Twenty-first century: the new millennium is a child

historical context/Twenty-first century: the new millennium is a child

You know

Everybody was a baby

Einstein, Freud and Plato too

Hitler, Bush and Saddam Hussein

With much and little money too

You know

Everybody had a childhood

Mohammed was once a child

Archimedes, Buddha, Galileo

As well as you and me (…).

Arnaldo Antunes, “Saiba”, 2004


The first fifteen years of the twenty-first century were marked by tensions between the advance of democratic freedoms and the maintenance of a rigid colonial, slavery and elitist system. Thus, on the one hand, there is a legislation that recognises rights and an array of public policies aiming at becoming effective and, on the other, there are countless resistances. After all, it is accompanied by a social and monetary cost: old privileges turn into rights and are no longer social hallmarks.


In real terms, Brazil managed to guarantee that, in the past 25 years, a substantial portion of its population has been granted rights that advanced European states conquered in the course of the past two centuries. Comparing to its history, there has been an increase in schooling rates, in vaccination coverage, in child mortality and in literacy; all an effort to reach the dreamt of equality. This is what the constitution imposes, this is what the organised civil society claims.


However, there are matters that go beyond the boundaries of the universal policies, in theory, applied to everyone. The traditional people – indigenous and slave descendants from the quilombos – have been organising so as to preserve the singularity of their different forms of life. There have been fights over the demarcation and regularisation of territories, over the right to education in traditional languages and against the violence practiced by landowners.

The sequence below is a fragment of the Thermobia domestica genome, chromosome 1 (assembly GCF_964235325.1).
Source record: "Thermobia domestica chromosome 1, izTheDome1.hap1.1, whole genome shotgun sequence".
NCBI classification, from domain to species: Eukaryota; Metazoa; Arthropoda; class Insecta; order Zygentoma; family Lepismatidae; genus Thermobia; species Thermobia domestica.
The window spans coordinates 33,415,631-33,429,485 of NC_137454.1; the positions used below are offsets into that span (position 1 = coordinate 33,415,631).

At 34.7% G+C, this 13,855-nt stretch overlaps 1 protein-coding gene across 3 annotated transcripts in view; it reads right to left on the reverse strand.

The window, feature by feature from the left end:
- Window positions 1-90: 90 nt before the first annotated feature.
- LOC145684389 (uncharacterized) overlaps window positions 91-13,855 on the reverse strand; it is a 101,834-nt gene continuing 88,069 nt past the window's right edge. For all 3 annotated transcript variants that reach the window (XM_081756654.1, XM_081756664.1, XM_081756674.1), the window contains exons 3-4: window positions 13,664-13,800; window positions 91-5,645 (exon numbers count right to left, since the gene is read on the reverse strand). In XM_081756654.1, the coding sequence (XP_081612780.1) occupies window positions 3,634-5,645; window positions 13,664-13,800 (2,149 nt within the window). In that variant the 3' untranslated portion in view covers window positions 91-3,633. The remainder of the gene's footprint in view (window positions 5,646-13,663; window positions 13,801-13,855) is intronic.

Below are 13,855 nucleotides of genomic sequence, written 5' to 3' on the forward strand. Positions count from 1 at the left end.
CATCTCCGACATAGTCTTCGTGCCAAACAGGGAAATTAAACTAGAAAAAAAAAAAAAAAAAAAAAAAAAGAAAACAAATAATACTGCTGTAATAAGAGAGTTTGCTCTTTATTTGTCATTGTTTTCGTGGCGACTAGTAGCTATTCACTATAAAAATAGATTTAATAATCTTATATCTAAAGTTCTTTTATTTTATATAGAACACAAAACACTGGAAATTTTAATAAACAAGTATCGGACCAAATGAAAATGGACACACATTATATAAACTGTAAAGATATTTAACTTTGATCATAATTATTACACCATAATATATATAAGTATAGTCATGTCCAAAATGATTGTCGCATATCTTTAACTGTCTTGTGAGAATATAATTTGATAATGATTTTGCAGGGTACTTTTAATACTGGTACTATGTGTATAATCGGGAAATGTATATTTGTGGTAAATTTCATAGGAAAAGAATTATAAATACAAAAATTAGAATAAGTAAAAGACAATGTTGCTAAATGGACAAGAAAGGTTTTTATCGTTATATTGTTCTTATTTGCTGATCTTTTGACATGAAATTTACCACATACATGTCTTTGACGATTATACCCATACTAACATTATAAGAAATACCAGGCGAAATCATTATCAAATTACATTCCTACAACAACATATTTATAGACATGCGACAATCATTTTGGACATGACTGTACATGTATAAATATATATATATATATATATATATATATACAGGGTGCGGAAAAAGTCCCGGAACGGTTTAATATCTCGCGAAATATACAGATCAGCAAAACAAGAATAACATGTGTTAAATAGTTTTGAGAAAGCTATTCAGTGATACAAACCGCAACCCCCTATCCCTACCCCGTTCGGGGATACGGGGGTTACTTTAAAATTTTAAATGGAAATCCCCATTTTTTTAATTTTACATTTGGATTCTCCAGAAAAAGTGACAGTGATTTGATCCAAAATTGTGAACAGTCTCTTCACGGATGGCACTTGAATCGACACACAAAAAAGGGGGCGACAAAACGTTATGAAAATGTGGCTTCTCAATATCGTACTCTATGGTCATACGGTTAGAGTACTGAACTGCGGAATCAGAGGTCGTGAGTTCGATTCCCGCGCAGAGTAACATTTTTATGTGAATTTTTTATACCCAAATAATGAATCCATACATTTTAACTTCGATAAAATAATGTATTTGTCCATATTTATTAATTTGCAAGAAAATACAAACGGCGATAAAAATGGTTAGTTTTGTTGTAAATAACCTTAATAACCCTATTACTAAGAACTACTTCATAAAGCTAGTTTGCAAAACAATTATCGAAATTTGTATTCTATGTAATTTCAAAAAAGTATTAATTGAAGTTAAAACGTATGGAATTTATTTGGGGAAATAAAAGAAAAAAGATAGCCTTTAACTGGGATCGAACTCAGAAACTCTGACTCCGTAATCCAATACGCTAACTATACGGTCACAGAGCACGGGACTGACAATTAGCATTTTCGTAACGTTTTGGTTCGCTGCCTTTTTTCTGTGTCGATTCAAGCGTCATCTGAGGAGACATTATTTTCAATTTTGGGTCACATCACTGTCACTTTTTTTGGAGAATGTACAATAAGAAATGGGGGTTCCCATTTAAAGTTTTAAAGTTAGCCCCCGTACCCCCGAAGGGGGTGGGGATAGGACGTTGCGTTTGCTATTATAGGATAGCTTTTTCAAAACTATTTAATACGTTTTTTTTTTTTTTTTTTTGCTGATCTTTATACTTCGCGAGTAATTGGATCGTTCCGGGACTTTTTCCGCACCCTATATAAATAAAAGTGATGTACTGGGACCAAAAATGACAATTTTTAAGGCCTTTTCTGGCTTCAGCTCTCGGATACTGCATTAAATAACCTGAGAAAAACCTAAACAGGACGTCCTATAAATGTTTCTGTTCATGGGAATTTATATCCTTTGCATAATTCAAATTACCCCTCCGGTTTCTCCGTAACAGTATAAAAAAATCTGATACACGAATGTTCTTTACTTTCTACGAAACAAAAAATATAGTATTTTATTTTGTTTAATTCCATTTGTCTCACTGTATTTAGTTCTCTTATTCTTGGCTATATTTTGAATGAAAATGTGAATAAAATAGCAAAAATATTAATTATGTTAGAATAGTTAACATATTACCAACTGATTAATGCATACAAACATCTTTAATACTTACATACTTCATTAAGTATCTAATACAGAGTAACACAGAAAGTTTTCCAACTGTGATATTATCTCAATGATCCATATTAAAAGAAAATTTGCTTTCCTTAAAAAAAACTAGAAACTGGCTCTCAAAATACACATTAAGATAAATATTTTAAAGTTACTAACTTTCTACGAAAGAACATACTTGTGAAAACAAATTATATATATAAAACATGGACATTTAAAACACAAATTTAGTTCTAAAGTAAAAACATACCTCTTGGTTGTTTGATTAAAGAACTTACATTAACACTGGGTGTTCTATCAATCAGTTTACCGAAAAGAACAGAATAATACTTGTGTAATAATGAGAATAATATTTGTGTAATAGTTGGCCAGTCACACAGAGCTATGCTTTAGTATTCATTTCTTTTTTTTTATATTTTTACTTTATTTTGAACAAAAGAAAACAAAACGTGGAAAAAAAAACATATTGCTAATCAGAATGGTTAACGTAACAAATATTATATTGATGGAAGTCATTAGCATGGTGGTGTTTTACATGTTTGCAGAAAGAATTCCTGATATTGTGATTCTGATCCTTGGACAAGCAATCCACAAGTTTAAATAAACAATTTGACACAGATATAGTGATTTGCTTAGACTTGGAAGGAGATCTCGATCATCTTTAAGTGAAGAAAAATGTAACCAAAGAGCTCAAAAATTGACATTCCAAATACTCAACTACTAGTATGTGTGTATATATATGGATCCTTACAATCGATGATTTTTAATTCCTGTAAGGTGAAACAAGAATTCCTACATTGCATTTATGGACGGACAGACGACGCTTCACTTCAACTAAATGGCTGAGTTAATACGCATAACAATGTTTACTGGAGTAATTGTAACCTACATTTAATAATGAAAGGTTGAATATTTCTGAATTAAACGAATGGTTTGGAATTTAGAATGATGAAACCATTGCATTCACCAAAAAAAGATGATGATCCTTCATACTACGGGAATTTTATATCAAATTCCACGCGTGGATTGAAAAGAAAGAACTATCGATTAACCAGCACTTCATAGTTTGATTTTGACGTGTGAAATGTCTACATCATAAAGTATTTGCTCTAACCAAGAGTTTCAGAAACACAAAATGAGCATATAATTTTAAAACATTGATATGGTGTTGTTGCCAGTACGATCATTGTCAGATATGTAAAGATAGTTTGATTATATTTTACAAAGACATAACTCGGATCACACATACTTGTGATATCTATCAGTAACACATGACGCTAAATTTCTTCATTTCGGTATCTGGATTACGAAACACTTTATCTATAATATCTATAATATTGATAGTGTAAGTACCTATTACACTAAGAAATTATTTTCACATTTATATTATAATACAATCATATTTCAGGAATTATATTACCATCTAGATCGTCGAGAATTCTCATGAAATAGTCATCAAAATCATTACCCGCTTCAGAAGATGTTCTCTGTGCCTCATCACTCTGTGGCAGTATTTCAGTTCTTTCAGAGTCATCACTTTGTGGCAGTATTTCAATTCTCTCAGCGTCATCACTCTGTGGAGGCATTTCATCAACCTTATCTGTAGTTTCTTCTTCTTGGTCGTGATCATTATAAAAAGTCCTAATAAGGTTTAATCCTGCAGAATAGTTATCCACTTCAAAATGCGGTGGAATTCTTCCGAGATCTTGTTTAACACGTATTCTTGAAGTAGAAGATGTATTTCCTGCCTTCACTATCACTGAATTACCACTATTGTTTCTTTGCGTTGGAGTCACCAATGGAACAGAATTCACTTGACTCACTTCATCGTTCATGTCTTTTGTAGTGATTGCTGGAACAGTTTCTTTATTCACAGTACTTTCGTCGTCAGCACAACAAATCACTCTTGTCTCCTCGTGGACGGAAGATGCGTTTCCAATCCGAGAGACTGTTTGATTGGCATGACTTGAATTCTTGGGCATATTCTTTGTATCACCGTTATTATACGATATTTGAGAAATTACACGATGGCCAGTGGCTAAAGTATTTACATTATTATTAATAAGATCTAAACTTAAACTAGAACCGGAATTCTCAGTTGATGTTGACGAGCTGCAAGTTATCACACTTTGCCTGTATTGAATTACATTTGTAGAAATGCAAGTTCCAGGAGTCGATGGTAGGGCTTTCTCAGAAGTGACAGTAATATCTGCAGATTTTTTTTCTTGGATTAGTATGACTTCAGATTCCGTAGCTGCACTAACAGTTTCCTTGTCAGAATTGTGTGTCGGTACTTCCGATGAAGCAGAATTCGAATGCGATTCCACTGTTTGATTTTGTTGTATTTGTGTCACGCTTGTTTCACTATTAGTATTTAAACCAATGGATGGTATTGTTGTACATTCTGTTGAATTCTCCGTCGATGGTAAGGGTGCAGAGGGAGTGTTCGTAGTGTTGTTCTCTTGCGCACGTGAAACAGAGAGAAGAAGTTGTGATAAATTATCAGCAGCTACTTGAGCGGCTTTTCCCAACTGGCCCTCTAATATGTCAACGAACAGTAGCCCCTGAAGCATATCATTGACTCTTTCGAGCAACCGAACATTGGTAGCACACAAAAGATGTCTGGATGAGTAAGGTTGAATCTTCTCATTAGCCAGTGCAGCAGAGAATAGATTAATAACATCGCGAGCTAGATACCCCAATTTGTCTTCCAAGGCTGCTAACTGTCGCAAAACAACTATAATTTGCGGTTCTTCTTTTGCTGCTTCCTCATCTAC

In a nutshell, contemporary Brazil is a country of great contrasts, which can be translated into the maintenance of historical inequalities. The treatment of the childhood may be taken as a strong indicator of such contrasts. Very small children follow their parents in their unregistered jobs such as the collection of recyclable material and the itinerant commerce, which shows evidence that the most vulnerable are still lacking kindergarten and pre-school. Others turn the maternal jail into their own home.


Meanwhile, in a broader sense, the experience of procreation has turned into ostentation and consumerism by having the child a mere means to an end. Disregarded as a person, this child is seen as a potential, but not as a human-being in the present. Their future shall be grand, which is the reward of great investments in expensive schools, language courses and trips. This infallible recipe does not give rise to frustration, all desires are to be fulfilled. Spoiled and idolised, these children have at hand a myriad of professionals and workers, but many lack the boundaries taught by family, which is paramount for a healthy social life.




On the other hand, groups emerge discussing and fighting for the end of the obstetric violence, defending a more humane birth, favouring the woman as a protagonist at birth. New perspectives about childhood lead to new conducts regarding its care and the role of the family, which is also being redefined according to its composition. It is being discussed, however still strictly, strategies to take the children away from consumerism, promoting habits of a more collaborative lifestyle, as well as a movement towards a healthier diet. This debate establishes a dialogue with other debates regarding the model of food production based on organic and family agriculture and exploration of natural resources as opposed to the agribusiness.


Not knowing what the future holds, it is necessary to realise the immense present challenges. The worsening of the economical crisis has made the country cut investments in social inclusion policies. This may be a route to regression, redirecting and deepening the inequalities, which, in turn, tends to amplify social tensions and violence. On the one hand, the very rich; on the other, those who aspire (by miming) to wealth and the poor.


In the sixth chapter of Childhood of Brazil, José Aguiar unravels this scenario. Making an effort to be short, this narrative exposes, shocks, leads to reflexion. Our image lies in the mirror, and there is not only beauty to it.


Claudia Regina Baukat Silveira Moreira is graduated and has a masters in History at Universidade Federal do Paraná. Nowadays, she is professor at Universidade Positivo and is doing her PhD in Educational Policies in the Post-Graduation Program in Education at Universidade Federal do Paraná.